4. I am sure there is a whole bunch of things I haven’t thought of yet.
All of the above is in the docs somewhere.
Concern: Given that Redhat’s own Enterprise support is not highly regarded among devs and ops, I wonder what does Openshift “Enterprise” will do for us?
OpenShift Enterprise
truth is I do not have experience with Redhat Enterprise Support or with OpenShift Enterprise Sservice. Question is, should I be the one to take the first hand experience myself? Or to bet my job on it? That is going to be some daring. xD

 

Dec 182012
 

Despite most my work involving PHP setup I have found python to be the most useful tool for a whole bunch of supporting tasks. One of them is to run commands or deploy packages to Amazon EC2 instances.
For really large setup this is a very cool way to get the job done. Imagine that you have 10-12 servers and autoscaling tends to change the numbers of servers every now and then. Let’s say you wanted to git update all the servers with the latest copy of the code or restart a process. You can do this with one command SSH. Yes but how on all the servers? So you search for “parallel SSH”. Seems all fine and dandy till you realize you still need to list all the hostnames. “Parallel SSH, why you no just read my mind”. We are going to make something like parallel SSH really quickly that works on AWS and easy to do whatever you want it to.

However this SSH is, well cross platform I suppose all you need to do is be able to run Python (2.5 or higher). I am not going into in-depth details. I want to show you how you can do this yourself, make you a believer. Then ofcourse I recommend you do further reading. There is a lot of literature out there but no working examples that does what I am showing you here. Once you get the idea, you will be unstoppable crazy lunatic and be quite pleased with your megalomaniac self. Back to reality….

 

Prepare

Fabric: prepare your python install by installing this package.

Boto: Next you need the Boto packages for Python. Install that too.

Get your AWS security keys with atleast the permission to Read information about ALL EC2 instances. You don’t need anymore if you just want to SSH into the systems.

Also prepare your SSH key ofcourse.  Place it anywhere and now you can begin writing some code.

There are two parts to this.

1st part:

Use Boto to choose your EC2 Instances.

All instances have some attributes. Plus good Devops always Tag their instances… you tagged your instance didn’t you? Well no matter.

Code below (ignore fabric references, we’ll get to that in a bit)

fabfile.py (name fabfile.py is important or it won’t work)

import boto
from fabric.api import env, run, parallel

AWS_ACCESS_KEY_ID = 'GET_YOUR_OWN'
AWS_SECRET_ACCESS_KEY = 'GET_TO_DAT_CHOPPA'

def set_hosts():
    from boto.ec2.connection import EC2Connection

    ec2conn = EC2Connection(AWS_ACCESS_KEY_ID,AWS_SECRET_ACCESS_KEY)
    i = []
    for reservation in ec2conn.get_all_instances(filters={'key-name' : 'privatekey','instance-state-name' : 'running','root-device-type': 'instance-store'}):
        #print reservation.instances (for debug)
        for host in reservation.instances:
            # build the user@hostname string for ssh to be used later
            i.append('USERNAME@'+str(host.public_dns_name))

    return i

env.key_filename = ['/path/to/key/privatekey.pem']
env.hosts = set_hosts()

Quick explanation: I have used a couple of filters above. Clearly outlined as the keyword  “filters” in code above. Here I chose to filter by Private Keyname for a bunch of servers that are in the state “running” (always good to have) and the root-device-type is instance-store. Now you see if you had tagged your servers, the key/value filter would be like this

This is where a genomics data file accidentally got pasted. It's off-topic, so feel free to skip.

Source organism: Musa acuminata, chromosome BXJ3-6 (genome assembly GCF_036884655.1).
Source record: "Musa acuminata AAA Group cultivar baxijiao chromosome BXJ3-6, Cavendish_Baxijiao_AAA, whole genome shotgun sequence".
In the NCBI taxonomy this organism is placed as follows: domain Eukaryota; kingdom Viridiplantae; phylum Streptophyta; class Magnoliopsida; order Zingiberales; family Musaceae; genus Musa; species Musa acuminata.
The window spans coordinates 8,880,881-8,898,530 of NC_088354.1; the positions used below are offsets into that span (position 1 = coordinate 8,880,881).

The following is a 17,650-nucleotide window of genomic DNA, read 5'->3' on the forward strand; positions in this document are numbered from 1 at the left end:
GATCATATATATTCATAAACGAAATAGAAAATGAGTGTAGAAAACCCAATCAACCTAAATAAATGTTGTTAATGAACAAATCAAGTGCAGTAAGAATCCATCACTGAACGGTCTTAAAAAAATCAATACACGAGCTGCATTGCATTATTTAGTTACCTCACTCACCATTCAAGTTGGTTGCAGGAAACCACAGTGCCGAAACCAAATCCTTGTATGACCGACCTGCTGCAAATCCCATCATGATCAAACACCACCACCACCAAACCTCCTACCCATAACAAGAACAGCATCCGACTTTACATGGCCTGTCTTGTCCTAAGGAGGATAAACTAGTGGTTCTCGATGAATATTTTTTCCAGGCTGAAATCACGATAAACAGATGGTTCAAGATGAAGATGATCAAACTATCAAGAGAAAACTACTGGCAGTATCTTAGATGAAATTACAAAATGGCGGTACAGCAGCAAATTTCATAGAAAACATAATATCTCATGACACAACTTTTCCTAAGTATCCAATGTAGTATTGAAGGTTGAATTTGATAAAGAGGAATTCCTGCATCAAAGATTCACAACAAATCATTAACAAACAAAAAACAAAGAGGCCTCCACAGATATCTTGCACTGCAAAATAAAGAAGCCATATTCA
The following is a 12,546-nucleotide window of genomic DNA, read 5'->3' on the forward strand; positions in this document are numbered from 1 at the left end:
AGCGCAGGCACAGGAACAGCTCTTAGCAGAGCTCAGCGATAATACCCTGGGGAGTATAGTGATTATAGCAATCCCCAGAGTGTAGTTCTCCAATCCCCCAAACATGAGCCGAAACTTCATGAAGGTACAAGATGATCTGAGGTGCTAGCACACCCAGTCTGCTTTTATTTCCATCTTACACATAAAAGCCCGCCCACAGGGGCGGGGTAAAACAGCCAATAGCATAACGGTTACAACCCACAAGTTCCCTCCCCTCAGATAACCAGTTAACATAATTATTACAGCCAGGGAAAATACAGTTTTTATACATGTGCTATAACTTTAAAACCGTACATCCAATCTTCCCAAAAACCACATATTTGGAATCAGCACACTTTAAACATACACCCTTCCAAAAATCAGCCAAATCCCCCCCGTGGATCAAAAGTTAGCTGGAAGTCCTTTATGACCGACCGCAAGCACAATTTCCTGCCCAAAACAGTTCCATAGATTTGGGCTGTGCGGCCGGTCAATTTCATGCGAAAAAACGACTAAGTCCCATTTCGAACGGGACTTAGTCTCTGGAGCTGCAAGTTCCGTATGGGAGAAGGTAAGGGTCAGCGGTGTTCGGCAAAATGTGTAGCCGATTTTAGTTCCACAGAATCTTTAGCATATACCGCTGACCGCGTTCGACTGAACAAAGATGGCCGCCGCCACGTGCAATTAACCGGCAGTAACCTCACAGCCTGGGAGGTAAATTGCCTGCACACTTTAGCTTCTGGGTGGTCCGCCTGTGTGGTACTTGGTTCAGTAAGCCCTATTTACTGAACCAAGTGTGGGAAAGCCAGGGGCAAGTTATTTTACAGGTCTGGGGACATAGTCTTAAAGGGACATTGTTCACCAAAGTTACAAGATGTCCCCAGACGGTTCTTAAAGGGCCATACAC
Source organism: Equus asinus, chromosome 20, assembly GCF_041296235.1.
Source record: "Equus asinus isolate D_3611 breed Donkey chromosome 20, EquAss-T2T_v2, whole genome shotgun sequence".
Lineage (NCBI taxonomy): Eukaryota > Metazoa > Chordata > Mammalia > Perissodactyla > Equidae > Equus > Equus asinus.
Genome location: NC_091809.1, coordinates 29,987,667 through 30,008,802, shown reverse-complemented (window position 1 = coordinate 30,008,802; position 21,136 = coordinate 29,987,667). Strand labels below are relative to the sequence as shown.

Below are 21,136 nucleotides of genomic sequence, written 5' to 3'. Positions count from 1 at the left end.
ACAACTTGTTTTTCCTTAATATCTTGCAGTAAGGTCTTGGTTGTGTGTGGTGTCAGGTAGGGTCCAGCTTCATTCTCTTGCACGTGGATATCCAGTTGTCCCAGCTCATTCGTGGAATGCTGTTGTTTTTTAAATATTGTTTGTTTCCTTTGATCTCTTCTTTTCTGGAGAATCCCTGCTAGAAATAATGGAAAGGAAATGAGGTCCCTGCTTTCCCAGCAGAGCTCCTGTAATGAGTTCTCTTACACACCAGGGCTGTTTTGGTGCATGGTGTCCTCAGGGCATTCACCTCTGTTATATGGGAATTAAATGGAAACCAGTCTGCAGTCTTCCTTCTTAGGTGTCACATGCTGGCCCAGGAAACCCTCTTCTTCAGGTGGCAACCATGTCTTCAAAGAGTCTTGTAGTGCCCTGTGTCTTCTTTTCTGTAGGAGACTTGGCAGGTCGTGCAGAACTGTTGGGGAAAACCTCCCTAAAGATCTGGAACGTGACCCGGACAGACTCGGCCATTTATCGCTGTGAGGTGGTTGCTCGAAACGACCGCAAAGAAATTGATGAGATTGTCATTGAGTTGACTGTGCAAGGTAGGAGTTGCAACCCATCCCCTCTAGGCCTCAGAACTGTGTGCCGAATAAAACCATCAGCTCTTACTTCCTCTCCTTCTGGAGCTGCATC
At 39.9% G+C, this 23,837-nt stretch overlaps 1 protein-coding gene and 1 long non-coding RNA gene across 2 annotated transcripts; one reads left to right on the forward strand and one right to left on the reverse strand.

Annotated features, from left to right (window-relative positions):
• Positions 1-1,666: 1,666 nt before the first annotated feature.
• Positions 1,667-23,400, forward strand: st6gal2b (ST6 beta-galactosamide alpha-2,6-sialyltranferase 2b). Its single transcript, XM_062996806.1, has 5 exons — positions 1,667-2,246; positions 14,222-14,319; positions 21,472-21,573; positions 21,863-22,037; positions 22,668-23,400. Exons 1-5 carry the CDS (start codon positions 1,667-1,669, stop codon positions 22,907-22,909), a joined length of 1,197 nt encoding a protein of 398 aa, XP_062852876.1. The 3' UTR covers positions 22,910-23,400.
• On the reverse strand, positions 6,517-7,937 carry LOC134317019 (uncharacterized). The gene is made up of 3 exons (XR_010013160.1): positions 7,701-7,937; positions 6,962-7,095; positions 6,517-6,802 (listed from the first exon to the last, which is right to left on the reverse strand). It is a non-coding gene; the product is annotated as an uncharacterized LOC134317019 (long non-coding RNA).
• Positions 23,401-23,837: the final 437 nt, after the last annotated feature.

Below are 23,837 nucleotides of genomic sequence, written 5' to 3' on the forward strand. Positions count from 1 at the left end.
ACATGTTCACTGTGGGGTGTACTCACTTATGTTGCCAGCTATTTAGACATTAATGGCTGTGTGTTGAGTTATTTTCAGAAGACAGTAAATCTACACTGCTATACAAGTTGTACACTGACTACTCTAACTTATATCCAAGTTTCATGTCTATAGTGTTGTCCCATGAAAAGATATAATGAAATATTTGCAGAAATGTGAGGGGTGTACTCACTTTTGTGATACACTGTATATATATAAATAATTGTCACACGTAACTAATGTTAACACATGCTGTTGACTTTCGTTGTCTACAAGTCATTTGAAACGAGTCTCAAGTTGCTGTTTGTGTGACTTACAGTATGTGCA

{‘tag:Role’ : ‘WobblyWebFrontend’}

 

You can use the reference here to find more filters. We are basically filtering by Instance metadata or what you would get from ec2 describe command. You can even use autoscale group name. The idea is for you to select the servers you want to run a particular command on, so that is left to you. “I can only show you the code, you must debug it on your own”. lulz
2nd part:

Now that assuming I am right, you have chosen all the servers that you need to run your command on, we are going to write those commands in the same file.

Notice that the function set_hosts returns a list of hostnames. Thats all we needed.

continued…fabfile.py

@parallel
def uptime():
    run('uptime',env.hosts)

 

…and we are done with coding. No really.

Cd in to the directory where you saved fabfile.py . Run the program like so.

$fab uptime

Satisfying splurge of output on the command line follows….

No wait! What happened here?
When you invoke the command “fab” fabric looks for the fabfile.py and runs the function that matches the first argument. So you can keep writing multiple function for say “svn checkout”, “wget” or “shutdown now”  whatever.

The @parallel decorator before the function, tells fabric to execute the command “SIMULFKINGTANEOUSLY” on all servers. That is your parallel SSH.

May the force be with you. Although I know the look on your face right now.

Aug 312012
 

Scenario is this:

  •  Django App is running on an instance with web server and has no SSL installed.
  • SSL cert is installed on the ELB and the ELB is accepting requests for the django App (which is still non SSL)

 

 

Problem happens here is that URL’s that django generates is not secure i.e. HTTP as well as django isnot enforcing secure mode.

For this we can possibly use a Django middleware, example code

 

from django import http

class ELBMiddleware(object):
  def process_request(self, request):
   if 'HTTP_X_FORWARDED_PROTO' in request.META:
    if request.META['HTTP_X_FORWARDED_PROTO'] == 'https':
    request.is_secure = lambda: True
   return None

 

Remember to save this middleware in your django directory and enable it in settings.py You know how right. hint: filename.Classname 🙂

suggestions? ideas, improvements are welcome.